The controversies stoked by the higher education green paper continue to be in the news, not least because of our own response to the green paper (which was published yesterday).
That is as it should be, because the volume of proposals on higher education emanating from the Government since they entered office in May is staggering.
I have a new piece in BBK, a magazine produced by Birkbeck, which looks at the pace of change since the general election and how the sector might lobby on the green paper.
The piece is available at http://www.bbk.ac.uk/about-us/downloads/bbk34.pdf and begins as follows:
Harold Wilson is thought to have said, ‘A week is a long time in politics.’ In higher education policy at least, the Government elected in May 2015 has confirmed politicians can do a lot in a short space of time.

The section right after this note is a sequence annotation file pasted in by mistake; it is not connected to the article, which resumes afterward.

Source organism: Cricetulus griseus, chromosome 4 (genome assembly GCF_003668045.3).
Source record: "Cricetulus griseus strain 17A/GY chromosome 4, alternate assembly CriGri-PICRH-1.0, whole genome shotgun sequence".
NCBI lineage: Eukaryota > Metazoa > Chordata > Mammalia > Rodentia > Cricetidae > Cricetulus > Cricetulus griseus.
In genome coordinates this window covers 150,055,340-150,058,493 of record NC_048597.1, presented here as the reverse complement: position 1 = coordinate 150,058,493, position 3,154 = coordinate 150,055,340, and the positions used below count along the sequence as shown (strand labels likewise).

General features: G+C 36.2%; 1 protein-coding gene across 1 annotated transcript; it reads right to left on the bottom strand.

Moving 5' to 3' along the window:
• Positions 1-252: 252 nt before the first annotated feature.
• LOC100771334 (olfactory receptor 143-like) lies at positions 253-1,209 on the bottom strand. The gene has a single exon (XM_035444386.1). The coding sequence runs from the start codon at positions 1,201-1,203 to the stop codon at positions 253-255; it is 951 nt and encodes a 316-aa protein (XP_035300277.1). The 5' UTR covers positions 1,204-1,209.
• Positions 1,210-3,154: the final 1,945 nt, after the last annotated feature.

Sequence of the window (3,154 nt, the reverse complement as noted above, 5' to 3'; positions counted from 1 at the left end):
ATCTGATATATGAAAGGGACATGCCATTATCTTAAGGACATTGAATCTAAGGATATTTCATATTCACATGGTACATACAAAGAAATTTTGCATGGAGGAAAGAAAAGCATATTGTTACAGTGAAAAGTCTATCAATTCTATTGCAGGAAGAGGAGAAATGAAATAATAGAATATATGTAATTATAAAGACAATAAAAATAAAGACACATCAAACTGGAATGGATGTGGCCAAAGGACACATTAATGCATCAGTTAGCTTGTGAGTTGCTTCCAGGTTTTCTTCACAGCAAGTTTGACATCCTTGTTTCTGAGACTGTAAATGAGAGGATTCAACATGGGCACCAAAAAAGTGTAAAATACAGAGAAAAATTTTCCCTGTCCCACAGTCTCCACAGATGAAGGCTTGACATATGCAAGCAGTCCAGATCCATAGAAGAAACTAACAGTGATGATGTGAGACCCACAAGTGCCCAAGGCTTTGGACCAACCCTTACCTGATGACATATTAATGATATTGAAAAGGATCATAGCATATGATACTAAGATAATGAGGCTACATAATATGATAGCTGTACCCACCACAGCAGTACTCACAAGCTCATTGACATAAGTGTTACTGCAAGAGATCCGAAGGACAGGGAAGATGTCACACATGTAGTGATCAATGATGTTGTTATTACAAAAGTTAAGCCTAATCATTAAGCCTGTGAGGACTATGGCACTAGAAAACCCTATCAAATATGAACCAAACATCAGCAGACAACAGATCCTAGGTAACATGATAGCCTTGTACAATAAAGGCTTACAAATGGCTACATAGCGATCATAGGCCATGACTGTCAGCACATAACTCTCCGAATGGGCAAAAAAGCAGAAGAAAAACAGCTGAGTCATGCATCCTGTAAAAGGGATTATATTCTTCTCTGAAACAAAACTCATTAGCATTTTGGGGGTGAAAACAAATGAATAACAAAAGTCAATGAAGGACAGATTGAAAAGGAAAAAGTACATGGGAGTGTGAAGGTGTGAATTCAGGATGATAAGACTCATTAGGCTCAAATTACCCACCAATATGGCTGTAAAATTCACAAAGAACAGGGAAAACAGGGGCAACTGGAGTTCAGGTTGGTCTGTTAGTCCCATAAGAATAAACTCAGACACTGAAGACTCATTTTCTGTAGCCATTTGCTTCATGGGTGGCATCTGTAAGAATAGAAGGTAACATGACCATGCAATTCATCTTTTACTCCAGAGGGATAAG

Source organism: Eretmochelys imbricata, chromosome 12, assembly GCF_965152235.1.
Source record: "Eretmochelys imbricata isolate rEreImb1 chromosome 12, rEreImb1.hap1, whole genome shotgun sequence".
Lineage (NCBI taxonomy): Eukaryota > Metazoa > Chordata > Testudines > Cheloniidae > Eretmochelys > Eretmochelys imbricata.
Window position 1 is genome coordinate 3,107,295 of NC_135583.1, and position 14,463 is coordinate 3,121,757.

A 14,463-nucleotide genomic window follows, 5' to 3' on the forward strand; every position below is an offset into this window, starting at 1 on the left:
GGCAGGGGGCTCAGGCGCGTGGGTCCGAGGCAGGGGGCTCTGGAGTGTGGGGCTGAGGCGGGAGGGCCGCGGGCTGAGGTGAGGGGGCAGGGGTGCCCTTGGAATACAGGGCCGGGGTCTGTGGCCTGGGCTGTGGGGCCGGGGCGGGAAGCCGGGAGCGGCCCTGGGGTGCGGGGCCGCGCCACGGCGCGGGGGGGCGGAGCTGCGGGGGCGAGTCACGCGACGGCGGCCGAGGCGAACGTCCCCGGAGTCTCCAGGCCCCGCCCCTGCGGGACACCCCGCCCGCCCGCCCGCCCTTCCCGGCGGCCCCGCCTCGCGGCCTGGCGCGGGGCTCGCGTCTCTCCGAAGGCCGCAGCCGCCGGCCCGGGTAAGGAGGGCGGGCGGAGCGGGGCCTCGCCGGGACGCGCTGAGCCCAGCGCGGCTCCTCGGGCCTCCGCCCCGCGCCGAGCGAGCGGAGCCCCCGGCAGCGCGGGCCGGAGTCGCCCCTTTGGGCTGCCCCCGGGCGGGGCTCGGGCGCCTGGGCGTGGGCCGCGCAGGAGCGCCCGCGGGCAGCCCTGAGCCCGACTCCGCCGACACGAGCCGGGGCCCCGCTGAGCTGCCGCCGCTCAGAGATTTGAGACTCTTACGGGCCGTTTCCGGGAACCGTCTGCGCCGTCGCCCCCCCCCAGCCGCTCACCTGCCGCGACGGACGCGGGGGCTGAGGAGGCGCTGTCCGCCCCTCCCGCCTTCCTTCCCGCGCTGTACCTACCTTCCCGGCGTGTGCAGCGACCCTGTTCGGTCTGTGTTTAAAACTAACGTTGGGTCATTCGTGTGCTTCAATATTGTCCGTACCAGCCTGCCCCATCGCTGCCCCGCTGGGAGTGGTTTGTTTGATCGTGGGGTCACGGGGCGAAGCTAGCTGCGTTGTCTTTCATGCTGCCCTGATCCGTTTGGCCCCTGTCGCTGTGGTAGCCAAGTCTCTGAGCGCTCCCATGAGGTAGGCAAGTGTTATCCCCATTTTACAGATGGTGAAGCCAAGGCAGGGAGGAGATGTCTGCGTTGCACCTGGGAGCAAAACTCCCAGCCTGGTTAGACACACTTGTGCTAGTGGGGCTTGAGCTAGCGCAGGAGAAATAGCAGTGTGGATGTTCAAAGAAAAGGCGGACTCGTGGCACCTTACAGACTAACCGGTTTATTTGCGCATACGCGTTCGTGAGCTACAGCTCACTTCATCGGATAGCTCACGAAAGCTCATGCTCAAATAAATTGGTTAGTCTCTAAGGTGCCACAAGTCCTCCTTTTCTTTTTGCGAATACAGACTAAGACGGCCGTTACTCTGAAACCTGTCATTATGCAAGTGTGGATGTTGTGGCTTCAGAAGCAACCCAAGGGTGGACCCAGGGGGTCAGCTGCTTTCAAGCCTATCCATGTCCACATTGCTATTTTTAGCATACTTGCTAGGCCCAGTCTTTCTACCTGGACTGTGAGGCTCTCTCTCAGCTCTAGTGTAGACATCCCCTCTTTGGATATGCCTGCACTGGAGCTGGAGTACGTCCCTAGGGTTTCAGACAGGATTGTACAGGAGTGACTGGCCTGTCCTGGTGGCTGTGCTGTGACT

In their first few months in office, for example, Ministers announced: a new Teaching Excellence Framework to evaluate the quality of university instruction; a renewed emphasis on widening participation so that there are more first-in-family students; a swifter entry regime for new higher education providers; an exit regime for unviable courses and institutions; the abolition of student maintenance grants; a freeze in the £21,000 student loan repayment threshold; an increase in the age limits and repayment terms for the new postgraduate loans; more financial support for part-time students; a restructuring of the Research Councils; and a revamp of higher education regulation. To ensure the new system operates as it is meant to, Ministers also promised a higher education bill would set a new legal framework. Laissez-faire it is not.